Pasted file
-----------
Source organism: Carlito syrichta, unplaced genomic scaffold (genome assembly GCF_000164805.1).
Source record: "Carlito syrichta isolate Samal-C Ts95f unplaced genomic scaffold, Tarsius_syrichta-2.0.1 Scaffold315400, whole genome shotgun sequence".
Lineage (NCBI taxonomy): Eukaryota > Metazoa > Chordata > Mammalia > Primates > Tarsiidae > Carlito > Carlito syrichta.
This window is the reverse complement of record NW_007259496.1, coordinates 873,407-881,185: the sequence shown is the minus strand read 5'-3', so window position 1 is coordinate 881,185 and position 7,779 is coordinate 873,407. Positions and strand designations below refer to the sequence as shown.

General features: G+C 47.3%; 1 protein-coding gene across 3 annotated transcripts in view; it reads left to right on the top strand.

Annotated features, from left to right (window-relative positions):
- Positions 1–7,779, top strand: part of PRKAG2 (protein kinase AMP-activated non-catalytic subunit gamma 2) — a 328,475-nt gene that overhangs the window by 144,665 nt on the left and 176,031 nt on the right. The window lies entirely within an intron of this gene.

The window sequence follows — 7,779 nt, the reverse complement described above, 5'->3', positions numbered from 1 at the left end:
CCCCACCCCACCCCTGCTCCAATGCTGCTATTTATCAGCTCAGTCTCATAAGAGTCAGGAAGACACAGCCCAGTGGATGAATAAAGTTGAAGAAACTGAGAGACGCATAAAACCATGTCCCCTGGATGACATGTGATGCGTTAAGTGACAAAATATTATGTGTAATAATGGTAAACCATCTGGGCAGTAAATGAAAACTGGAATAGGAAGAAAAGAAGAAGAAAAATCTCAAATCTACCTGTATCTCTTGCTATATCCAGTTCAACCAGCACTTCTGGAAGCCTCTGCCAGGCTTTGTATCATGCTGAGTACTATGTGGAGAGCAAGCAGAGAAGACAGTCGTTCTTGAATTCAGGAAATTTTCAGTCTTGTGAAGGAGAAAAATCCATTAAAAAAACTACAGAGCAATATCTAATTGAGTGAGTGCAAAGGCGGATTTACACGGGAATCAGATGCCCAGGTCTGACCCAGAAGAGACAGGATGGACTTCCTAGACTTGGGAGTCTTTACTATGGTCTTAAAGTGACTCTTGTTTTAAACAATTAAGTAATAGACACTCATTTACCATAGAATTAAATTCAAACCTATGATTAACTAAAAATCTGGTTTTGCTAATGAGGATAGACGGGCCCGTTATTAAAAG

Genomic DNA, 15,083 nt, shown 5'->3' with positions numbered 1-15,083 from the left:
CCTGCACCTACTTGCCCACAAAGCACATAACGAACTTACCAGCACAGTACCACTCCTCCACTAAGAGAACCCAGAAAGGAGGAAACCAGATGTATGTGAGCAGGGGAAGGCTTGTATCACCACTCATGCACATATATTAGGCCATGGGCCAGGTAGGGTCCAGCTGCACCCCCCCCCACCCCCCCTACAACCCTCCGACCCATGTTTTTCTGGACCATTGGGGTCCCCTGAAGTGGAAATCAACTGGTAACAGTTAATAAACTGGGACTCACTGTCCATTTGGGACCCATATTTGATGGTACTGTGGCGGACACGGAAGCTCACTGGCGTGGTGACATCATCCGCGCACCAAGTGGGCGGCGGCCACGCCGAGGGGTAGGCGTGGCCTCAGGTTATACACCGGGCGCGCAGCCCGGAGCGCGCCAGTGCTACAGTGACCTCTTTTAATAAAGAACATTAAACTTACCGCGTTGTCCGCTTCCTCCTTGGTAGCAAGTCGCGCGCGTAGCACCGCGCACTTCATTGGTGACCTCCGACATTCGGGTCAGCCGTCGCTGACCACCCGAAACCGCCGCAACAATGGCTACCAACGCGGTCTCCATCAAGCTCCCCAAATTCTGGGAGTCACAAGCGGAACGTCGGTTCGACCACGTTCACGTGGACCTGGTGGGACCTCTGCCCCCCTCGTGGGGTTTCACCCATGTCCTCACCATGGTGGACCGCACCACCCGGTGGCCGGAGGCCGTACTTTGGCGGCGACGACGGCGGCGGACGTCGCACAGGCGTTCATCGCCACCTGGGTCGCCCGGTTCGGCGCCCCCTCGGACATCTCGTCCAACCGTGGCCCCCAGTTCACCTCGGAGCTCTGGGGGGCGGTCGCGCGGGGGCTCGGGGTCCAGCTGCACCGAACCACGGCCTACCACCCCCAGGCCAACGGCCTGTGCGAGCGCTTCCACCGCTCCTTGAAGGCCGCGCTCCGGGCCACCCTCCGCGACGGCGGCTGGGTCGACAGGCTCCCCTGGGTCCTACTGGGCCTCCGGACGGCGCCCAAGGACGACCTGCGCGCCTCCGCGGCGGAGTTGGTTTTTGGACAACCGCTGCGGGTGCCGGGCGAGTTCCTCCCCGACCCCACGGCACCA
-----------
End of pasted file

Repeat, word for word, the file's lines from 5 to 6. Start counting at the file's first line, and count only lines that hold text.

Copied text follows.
General features: G+C 47.3%; 1 protein-coding gene across 3 annotated transcripts in view; it reads left to right on the top strand.

Annotated features, from left to right (window-relative positions):